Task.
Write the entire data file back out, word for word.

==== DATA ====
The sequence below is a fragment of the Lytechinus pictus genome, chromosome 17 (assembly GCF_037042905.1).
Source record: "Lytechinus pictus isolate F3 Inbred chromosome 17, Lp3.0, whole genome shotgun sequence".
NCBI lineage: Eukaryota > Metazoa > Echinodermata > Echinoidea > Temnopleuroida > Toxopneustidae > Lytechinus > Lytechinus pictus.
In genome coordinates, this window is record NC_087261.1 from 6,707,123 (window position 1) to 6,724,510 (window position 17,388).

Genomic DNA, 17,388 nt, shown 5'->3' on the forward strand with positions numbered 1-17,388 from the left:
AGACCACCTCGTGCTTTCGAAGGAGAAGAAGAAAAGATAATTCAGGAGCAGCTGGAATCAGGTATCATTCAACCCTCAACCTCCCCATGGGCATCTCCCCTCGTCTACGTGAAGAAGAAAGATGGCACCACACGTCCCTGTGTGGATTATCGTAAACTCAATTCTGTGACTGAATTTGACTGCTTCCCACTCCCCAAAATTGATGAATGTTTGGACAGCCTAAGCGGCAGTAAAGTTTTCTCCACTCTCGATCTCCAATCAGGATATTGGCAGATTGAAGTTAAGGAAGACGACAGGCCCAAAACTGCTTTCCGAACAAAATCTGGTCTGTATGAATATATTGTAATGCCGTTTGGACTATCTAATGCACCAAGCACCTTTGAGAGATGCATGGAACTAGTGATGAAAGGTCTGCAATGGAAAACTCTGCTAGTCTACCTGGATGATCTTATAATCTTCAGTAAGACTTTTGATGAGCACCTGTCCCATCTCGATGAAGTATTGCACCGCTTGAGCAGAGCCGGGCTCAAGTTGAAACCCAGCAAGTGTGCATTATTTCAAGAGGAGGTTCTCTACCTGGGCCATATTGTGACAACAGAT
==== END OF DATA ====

The sequence below is a fragment of the Lytechinus pictus genome, chromosome 17 (assembly GCF_037042905.1).
Source record: "Lytechinus pictus isolate F3 Inbred chromosome 17, Lp3.0, whole genome shotgun sequence".
NCBI lineage: Eukaryota > Metazoa > Echinodermata > Echinoidea > Temnopleuroida > Toxopneustidae > Lytechinus > Lytechinus pictus.
In genome coordinates, this window is record NC_087261.1 from 6,707,123 (window position 1) to 6,724,510 (window position 17,388).

Genomic DNA, 17,388 nt, shown 5'->3' on the forward strand with positions numbered 1-17,388 from the left:
AGACCACCTCGTGCTTTCGAAGGAGAAGAAGAAAAGATAATTCAGGAGCAGCTGGAATCAGGTATCATTCAACCCTCAACCTCCCCATGGGCATCTCCCCTCGTCTACGTGAAGAAGAAAGATGGCACCACACGTCCCTGTGTGGATTATCGTAAACTCAATTCTGTGACTGAATTTGACTGCTTCCCACTCCCCAAAATTGATGAATGTTTGGACAGCCTAAGCGGCAGTAAAGTTTTCTCCACTCTCGATCTCCAATCAGGATATTGGCAGATTGAAGTTAAGGAAGACGACAGGCCCAAAACTGCTTTCCGAACAAAATCTGGTCTGTATGAATATATTGTAATGCCGTTTGGACTATCTAATGCACCAAGCACCTTTGAGAGATGCATGGAACTAGTGATGAAAGGTCTGCAATGGAAAACTCTGCTAGTCTACCTGGATGATCTTATAATCTTCAGTAAGACTTTTGATGAGCACCTGTCCCATCTCGATGAAGTATTGCACCGCTTGAGCAGAGCCGGGCTCAAGTTGAAACCCAGCAAGTGTGCATTATTTCAAGAGGAGGTTCTCTACCTGGGCCATATTGTGACAACAGAT